• Three times beaten with rods. 
  • Three times shipwrecked. 
  • Spent a night and a day in the open sea. 

That’s a short list. Paul was beloved by God, performed miracles, and actually got to see heaven. Did that stop him from suffering in ways most of us can never imagine at the hands of difficult people? No, it did not. What if Paul had come to the conclusion that God was mean, didn’t love him, and all the other stupid stuff we tend to think? We would have never heard of him. His life would have been a waste.

Not only were people difficult in Paul’s life, many wanted him dead and tried to kill him.

What did all that produce in his life? It got rid of Paul and left Jesus to live in a human being in such a way that the entire continent of Asia was evangelized by him. Jesus would take this world by storm if His people would welcome all our trials and let them perfect us and give us His full strength. 

God brought all that trouble into my life years ago because He wanted to perfect me. I resisted and I truly believe He gave me relief or I might have given up. I missed an opportunity to grow because I wanted relief more than I wanted maturity (perfection). God let me have it. All the junk that was inside of me didn’t magically disappear. It went dormant. It felt great and the relief was wonderful.

However, the root issues weren’t dealt with.

God has had to put me in situations where those same feelings have come up again. I’m so thankful. Now I know what He is doing and I want it done. I want to be made like Jesus in His death. He was crushed to pieces and love gushed out.

Broken bread and poured out wine.

Can we imagine Jesus saying, “I’ve had it. I can’t take these rotten people anymore, Father. I quit. They are making me mean and hateful!”

Never. It wasn’t in Him and it is not to be in us. No one can make me be anything. I am what I am and people and circumstances will reveal who I am. I am wise to look at the truth and ask God to fix me because I cannot. We are to be known by one thing…love. If I cannot love in every circumstance, it is a problem between me and God. God even loved the people who killed His Son. Can He really do that in us? I can’t answer that from experience but I have read about a few people who seemed to love on a level close to how God loves.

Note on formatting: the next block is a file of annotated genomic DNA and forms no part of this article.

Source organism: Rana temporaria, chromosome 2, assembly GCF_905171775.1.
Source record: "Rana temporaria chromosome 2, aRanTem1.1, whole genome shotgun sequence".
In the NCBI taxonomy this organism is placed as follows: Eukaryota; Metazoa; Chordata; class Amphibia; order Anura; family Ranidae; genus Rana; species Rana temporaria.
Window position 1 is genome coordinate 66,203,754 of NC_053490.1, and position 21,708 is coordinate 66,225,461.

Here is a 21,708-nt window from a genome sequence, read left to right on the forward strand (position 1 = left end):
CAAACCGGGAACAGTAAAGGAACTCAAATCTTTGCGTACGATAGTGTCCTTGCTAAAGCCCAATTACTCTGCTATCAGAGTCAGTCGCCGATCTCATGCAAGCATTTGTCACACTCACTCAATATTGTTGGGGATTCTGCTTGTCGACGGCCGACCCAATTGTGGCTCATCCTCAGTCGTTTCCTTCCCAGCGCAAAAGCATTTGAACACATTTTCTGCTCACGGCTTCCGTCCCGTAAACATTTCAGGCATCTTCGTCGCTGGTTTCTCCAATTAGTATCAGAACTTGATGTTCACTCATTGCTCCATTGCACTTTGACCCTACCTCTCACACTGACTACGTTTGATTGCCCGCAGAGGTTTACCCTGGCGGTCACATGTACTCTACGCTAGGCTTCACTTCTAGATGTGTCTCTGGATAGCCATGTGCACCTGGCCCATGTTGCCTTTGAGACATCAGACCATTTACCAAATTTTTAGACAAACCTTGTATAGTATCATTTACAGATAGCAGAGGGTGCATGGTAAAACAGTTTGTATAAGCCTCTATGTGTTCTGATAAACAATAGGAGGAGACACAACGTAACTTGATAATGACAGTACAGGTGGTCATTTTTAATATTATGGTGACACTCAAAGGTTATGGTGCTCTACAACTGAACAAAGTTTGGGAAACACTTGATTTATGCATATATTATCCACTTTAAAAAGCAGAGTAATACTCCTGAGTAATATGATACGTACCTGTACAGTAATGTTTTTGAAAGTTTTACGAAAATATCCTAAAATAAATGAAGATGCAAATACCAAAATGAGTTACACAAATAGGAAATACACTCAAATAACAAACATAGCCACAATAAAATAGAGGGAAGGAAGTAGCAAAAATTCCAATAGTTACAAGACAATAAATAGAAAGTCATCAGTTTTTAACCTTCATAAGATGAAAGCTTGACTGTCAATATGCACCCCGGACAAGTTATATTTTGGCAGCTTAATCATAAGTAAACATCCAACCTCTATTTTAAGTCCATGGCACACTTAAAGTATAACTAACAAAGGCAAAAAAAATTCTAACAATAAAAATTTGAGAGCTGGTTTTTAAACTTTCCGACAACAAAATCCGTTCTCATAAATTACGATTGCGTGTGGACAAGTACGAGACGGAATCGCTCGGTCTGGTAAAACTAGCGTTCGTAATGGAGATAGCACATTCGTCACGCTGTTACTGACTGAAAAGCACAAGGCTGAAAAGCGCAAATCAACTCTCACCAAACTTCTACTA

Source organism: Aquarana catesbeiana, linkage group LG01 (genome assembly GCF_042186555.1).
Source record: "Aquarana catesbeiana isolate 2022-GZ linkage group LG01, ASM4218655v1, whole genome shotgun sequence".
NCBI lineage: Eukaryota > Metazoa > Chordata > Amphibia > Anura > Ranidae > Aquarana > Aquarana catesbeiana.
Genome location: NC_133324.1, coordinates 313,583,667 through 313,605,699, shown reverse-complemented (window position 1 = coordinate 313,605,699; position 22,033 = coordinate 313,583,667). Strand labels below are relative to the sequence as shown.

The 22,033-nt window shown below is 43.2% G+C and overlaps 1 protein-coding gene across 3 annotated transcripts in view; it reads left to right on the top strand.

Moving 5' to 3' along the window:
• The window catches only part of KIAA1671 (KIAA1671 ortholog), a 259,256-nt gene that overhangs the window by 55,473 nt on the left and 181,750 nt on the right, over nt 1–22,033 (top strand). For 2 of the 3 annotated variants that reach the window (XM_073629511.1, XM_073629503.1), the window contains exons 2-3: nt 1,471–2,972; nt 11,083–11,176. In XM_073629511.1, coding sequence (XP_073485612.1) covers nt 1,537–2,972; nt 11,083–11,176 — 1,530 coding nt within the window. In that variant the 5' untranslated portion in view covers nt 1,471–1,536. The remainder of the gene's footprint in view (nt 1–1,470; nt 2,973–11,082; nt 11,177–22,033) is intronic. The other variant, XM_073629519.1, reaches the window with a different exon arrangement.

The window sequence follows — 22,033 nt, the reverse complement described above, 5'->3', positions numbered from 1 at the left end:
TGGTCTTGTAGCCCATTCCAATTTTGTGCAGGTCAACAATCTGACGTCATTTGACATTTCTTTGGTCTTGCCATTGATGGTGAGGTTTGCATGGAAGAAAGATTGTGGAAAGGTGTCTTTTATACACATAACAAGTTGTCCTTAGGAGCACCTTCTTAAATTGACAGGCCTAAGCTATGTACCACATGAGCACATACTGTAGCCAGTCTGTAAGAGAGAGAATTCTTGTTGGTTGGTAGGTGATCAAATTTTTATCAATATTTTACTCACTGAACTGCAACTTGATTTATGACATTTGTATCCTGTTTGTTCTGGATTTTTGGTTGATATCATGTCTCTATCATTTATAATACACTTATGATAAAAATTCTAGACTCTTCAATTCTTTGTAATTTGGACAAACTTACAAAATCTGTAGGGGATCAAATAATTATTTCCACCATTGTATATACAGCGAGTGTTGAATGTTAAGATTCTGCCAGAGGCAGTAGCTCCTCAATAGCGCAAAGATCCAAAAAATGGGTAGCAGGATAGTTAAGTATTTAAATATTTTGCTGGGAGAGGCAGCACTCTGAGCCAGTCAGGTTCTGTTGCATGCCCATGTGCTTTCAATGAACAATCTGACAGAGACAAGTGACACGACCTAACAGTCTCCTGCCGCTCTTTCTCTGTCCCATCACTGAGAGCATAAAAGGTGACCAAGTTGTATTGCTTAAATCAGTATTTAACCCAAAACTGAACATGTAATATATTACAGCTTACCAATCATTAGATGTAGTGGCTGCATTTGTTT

• The Apostle Paul said he would go to hell for his people if he could.
  • Betsie ten Boom was in a concentration camp and thanked God for every single thing and loved the people who tormented her.
  • Madame Jeanne Guyon got to the place in her walk with God where she said, “The stones of my prison looked in my eyes like rubies; I esteemed them more than all the gaudy billiancies of a vain world. My heart was full of that joy which Thou givest to them who love Thee, in the midst of their great crosses.”

All these people had something in common. They were wrongly imprisoned for doing the right thing.

They were surrounded by difficult people. As they submitted to the suffering, God did a miracle. They loved people with the love of God. That’s what happens when we let God crucify us (we cannot crucify ourselves). The faster we recognize what’s happening, we can get on that cross and let it do it’s deadly work.

If we don’t recognize it, we will have to face it all over again, and again, and again. If we are not living in love, make no mistake, we are not dead. Our flesh is still alive and well. If we are living in excuses for why we can’t love, our flesh is still alive and well. Paul came to this place and it’s where I want to live and I want every single person reading to live. It is our place of bliss. 

I have been crucified with Christ and I no longer live, but Christ lives in me. The life I now live in the body, I live by faith in the Son of God, who loved me and gave himself for me.

Galatians 2:20